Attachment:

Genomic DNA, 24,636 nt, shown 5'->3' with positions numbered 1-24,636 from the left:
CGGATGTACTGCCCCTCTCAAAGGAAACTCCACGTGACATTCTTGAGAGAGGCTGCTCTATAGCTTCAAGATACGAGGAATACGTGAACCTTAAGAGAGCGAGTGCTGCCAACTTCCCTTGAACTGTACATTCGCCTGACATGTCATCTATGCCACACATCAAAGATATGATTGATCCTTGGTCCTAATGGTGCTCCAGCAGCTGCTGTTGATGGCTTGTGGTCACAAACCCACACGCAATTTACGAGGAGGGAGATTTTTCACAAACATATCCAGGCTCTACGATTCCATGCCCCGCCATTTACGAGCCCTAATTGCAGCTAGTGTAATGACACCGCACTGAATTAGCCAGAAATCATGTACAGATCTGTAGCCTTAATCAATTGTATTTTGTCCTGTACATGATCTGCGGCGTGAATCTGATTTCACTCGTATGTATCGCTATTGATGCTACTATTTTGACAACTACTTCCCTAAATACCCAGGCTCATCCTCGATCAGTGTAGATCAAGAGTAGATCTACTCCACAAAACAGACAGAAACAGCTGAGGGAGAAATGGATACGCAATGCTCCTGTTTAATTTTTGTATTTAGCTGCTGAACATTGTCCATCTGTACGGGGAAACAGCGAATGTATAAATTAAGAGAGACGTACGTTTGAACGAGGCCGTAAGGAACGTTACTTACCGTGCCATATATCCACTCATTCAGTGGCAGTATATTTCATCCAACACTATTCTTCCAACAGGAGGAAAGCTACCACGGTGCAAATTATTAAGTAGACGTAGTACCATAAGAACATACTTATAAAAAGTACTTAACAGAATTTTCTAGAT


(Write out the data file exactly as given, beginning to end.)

Genomic DNA, 24,636 nt, shown 5'->3' with positions numbered 1-24,636 from the left:
CGGATGTACTGCCCCTCTCAAAGGAAACTCCACGTGACATTCTTGAGAGAGGCTGCTCTATAGCTTCAAGATACGAGGAATACGTGAACCTTAAGAGAGCGAGTGCTGCCAACTTCCCTTGAACTGTACATTCGCCTGACATGTCATCTATGCCACACATCAAAGATATGATTGATCCTTGGTCCTAATGGTGCTCCAGCAGCTGCTGTTGATGGCTTGTGGTCACAAACCCACACGCAATTTACGAGGAGGGAGATTTTTCACAAACATATCCAGGCTCTACGATTCCATGCCCCGCCATTTACGAGCCCTAATTGCAGCTAGTGTAATGACACCGCACTGAATTAGCCAGAAATCATGTACAGATCTGTAGCCTTAATCAATTGTATTTTGTCCTGTACATGATCTGCGGCGTGAATCTGATTTCACTCGTATGTATCGCTATTGATGCTACTATTTTGACAACTACTTCCCTAAATACCCAGGCTCATCCTCGATCAGTGTAGATCAAGAGTAGATCTACTCCACAAAACAGACAGAAACAGCTGAGGGAGAAATGGATACGCAATGCTCCTGTTTAATTTTTGTATTTAGCTGCTGAACATTGTCCATCTGTACGGGGAAACAGCGAATGTATAAATTAAGAGAGACGTACGTTTGAACGAGGCCGTAAGGAACGTTACTTACCGTGCCATATATCCACTCATTCAGTGGCAGTATATTTCATCCAACACTATTCTTCCAACAGGAGGAAAGCTACCACGGTGCAAATTATTAAGTAGACGTAGTACCATAAGAACATACTTATAAAAAGTACTTAACAGAATTTTCTAGAT